He further said if rights bodies maintained their condemnation of his activities, they could influence his boss to sack him from the police force.
Looking frustrated, Kayihura also appealed to Besigye to heed police directives so they don’t clash with his supporters.
We cannot publish details of the deal the police chief and opposition leader struck.
But, once more, Kayihura and Besigye agreed to bury the hatchet and look to the future.
Since then, Kayihura started going easy on Besigye making sure no violent or brutal arrests are subjected to the FDC strongman.
Kayihura faults cops over Besigye
In a shocking February 2014 development, Kayihura lashed out at his intelligence officers for failing to detect Besigye’s movements.
Besigye had just humiliated cops and fled his Kasangati home where they were keeping him from travelling to Kampala.
“If the crime intelligence was effective and efficient, Besigye wouldn’t be escaping from his home and he goes to the city centre to cause chaos,” Gen Kayihura said during a pass out ceremony for intelligence officers at Masindi Police Training School, Kabalye.
He revealed they always had prior knowledge of Besigye’s movements yet he continued to elude them.
Kayihura showers praises on Besigye, calls him a clean man
In May 2015, Kayihura told Makerere University students that Besigye was a “clear man” who takes a stand and sticks to it.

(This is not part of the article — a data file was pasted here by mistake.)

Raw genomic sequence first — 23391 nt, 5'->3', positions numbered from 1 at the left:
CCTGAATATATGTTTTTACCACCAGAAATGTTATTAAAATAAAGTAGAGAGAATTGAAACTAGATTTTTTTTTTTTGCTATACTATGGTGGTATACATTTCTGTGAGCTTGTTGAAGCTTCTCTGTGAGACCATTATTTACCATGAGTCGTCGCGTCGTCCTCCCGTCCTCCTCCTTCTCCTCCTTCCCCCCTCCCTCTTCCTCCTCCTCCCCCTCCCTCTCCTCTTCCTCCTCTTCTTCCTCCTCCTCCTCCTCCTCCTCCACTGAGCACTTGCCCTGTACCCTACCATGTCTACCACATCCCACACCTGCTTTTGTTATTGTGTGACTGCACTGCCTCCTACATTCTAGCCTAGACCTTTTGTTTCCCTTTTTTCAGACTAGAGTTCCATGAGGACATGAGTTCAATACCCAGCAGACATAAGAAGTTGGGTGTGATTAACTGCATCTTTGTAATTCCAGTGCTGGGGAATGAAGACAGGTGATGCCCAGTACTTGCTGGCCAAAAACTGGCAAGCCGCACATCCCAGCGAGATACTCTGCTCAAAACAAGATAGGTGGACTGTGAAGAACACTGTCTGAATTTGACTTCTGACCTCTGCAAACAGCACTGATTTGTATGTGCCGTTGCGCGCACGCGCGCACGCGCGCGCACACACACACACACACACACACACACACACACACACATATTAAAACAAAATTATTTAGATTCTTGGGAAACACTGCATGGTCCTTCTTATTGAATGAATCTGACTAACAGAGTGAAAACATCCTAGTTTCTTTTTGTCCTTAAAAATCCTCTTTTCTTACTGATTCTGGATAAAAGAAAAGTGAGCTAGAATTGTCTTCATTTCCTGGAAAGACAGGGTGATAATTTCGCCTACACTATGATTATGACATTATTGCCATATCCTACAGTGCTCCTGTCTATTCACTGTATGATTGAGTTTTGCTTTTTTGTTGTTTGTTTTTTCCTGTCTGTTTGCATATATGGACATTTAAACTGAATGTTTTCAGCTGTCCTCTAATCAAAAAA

He made the remark after Besigye had been arrested at Nakivubo stadium and his vehicle reportedly vandalised.
“I respect Dr. Besigye. I tried to be his friend. I even went to his home. But he refused to be my friend.”
He continued: “I respect Dr. Besigye because he is clear with his stand. I respect someone who takes a stand and sticks to it. Not opportunists.”
Kayihura said Besigye was free to hold his views, to do whatever he does, but he had to do it within the law.
“Let him write to us. We shall even give him protection. He is acting irresponsibly.”
Besigye cleared for rallies
Indeed Kayihura kept his word and in July 2015, cleared Besigye to hold rallies and address public gatherings while campaigning for FDC presidential flag bearer with Mugisha Muntu.
Although some of his rallies were interrupted by police, his campaigns were allowed to take place in all the towns he visited across the country.
Police even went an extra mile and restored Besigye’s vehicle that had been kept at Central Police Station for sometime.
Both Besigye and Kayihura seem to have kept their end of the bargain.